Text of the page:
All of that is possible, I’ll leave negotiations up to my agent [laughs]. I mean it all sounds really appealing, I think what makes this thing more exciting is once we get to eight rounds, 10 rounds, for a rider it makes the most sense. I think next year going to eight and more, that’s when this thing becomes even bigger and a very real thing. Everything is possible, I have no commitments as of right now, and nonetheless, I’ve said it before and I’ll say it again, I’m very stoked that I made the decision that I made. The experience alone that I have gotten by doing this is really hard to beat, and it has been a long time since I’ve had that feeling. I feel like it is exactly what I needed to kickstart the second part of my career, and I am very excited to see what the future holds for me.

Supercross in Germany for 2023, what do you think that would look like for you as a German athlete taking the sport to your home country? 

It would be bonkers. I know that I’m German, but anywhere around Europe. We’ve talked about it before, it is difficult for people to come to the US. It’s a lot of money to spend, having it a lot more local will make a lot more sense. I think it would be a great experience of course.

You were part of Yarrive Konsky’s Honda Genuine Fire Power Honda Racing team in WSX, coming over obviously from Team Honda HRC. What was that experience like? In Australia, it is the factory team but for the most part internationally it’s independent. What was that like? What was the bike like? It looked like you adapted really well.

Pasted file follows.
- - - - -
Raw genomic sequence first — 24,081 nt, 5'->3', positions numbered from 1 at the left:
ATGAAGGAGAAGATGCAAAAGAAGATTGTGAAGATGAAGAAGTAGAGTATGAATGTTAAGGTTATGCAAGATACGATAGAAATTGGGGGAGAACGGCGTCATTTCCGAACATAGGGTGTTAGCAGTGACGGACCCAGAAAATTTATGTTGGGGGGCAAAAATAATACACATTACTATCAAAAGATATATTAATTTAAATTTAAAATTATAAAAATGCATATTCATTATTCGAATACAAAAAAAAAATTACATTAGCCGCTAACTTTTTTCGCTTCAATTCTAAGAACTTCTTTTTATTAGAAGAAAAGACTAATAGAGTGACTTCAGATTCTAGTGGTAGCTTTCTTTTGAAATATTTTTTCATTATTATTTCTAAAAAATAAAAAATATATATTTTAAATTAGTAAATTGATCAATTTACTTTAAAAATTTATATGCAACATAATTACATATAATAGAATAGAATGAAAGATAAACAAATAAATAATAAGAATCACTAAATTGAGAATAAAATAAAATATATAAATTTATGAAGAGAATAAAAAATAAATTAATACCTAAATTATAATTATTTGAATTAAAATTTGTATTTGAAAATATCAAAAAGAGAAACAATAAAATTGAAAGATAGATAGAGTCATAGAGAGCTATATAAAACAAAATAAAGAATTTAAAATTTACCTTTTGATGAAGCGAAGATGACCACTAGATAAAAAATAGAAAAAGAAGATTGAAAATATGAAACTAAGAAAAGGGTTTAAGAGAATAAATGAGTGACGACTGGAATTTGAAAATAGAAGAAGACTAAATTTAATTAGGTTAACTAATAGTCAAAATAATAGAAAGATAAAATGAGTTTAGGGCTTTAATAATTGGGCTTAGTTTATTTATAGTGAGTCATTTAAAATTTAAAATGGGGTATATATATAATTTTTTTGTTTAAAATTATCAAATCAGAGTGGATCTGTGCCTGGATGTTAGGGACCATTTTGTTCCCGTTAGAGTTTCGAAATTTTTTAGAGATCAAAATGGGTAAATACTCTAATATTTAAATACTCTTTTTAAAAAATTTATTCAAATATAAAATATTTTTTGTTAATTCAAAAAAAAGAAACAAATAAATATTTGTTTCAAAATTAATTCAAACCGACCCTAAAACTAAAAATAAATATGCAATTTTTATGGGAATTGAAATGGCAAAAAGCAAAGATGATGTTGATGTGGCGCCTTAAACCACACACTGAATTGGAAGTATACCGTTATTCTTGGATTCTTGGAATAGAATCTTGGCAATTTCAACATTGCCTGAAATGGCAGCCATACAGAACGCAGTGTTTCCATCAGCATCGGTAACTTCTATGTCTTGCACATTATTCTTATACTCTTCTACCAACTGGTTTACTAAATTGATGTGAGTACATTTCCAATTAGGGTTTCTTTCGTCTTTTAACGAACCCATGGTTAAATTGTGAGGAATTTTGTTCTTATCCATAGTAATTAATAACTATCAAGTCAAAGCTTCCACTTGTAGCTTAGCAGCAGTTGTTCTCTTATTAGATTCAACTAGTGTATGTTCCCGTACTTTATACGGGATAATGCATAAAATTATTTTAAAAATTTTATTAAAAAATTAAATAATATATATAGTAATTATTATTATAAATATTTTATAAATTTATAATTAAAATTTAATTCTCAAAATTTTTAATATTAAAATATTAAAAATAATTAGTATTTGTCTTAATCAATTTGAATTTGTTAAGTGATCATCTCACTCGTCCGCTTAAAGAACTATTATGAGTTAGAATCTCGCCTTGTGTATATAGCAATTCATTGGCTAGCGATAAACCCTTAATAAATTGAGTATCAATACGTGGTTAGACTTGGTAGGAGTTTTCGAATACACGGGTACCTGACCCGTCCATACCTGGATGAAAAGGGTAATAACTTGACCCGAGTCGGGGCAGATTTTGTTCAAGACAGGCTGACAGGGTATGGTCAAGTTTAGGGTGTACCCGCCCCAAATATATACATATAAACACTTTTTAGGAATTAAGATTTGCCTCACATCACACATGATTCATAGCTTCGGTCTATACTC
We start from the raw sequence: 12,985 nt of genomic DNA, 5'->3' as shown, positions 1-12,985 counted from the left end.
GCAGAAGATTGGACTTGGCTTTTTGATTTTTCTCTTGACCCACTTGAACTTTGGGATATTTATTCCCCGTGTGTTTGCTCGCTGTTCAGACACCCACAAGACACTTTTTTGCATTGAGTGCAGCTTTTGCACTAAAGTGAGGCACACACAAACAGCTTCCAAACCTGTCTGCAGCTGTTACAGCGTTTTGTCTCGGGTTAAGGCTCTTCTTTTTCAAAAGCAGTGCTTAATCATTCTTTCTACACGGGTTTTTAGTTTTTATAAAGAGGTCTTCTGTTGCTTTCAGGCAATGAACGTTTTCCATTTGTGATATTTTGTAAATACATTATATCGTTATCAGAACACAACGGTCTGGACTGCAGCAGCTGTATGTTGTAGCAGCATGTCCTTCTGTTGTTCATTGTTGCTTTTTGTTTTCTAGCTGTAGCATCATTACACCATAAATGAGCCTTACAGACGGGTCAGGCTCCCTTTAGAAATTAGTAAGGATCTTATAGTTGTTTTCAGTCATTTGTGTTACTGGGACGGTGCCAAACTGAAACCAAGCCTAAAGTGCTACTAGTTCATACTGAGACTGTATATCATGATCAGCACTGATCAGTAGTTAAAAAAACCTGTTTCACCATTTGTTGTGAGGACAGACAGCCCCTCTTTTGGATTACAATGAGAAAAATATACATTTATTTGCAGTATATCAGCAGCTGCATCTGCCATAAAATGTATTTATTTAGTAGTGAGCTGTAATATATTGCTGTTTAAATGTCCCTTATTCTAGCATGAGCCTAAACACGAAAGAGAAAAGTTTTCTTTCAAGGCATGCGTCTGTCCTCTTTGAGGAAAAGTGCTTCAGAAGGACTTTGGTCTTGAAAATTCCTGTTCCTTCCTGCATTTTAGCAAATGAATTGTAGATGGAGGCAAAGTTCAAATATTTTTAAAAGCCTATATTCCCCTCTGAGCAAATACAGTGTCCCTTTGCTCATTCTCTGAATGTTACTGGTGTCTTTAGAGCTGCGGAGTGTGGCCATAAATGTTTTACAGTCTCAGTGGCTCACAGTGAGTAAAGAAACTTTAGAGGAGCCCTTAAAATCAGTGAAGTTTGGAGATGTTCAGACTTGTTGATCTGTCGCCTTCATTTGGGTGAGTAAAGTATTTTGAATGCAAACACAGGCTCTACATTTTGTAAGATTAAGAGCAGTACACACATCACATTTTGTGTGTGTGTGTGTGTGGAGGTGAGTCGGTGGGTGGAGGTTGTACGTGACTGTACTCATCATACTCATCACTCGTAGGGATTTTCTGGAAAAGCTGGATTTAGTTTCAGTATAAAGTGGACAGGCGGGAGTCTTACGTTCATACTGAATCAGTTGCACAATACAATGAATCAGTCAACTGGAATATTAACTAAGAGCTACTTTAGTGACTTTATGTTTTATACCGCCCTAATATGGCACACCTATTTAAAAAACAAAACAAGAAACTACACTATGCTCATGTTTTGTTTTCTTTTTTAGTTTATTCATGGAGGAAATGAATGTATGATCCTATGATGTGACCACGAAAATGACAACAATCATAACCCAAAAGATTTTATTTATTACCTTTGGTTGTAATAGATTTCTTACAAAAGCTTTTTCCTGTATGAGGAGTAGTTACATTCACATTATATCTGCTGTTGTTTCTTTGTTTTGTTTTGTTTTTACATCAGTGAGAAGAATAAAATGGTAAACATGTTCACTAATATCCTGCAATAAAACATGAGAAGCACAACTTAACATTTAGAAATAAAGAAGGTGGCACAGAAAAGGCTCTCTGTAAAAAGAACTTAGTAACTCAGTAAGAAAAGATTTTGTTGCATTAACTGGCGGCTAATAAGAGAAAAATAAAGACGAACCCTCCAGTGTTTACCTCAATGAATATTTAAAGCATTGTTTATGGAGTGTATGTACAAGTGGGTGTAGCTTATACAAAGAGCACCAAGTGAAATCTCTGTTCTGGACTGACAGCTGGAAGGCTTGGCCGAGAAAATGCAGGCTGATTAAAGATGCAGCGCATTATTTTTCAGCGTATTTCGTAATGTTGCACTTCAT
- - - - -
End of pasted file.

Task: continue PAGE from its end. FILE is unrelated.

I really, absolutely loved it. Everybody wants to win, especially Yarrive, Martin, it was just a very nice environment that I felt super comfortable in. When I am comfortable and I’m having fun, that is when I am getting the best results and ride the best. That change was so good for me, and setting up the bike I really only had a couple of days, and with a bit more time we can make this bike a lot better. But for what it was, I was stoked to get it done in that short a period of time. Like I said, those guys really want to win, and I am so pumped to be able to deliver this title for them. Just to see their faces, I haven’t won a title in a long time right? I just like seeing them happy because I know they want it so bad and they have worked so hard. It was just a feeling that is really hard to describe, and I was really thankful that I was able to deliver it for them. Like I said, the bike worked really good. I struggled a lot more than I thought I was going to to adjust, I adjusted quicker to the two-stroke last weekend than I did coming here, believe it or not. Yesterday in the first practice I was like, I need to get out of here, this is not good. I felt like I fish out of water, but I was able to adapt more and more throughout these last couple of days. It was such a rad experience.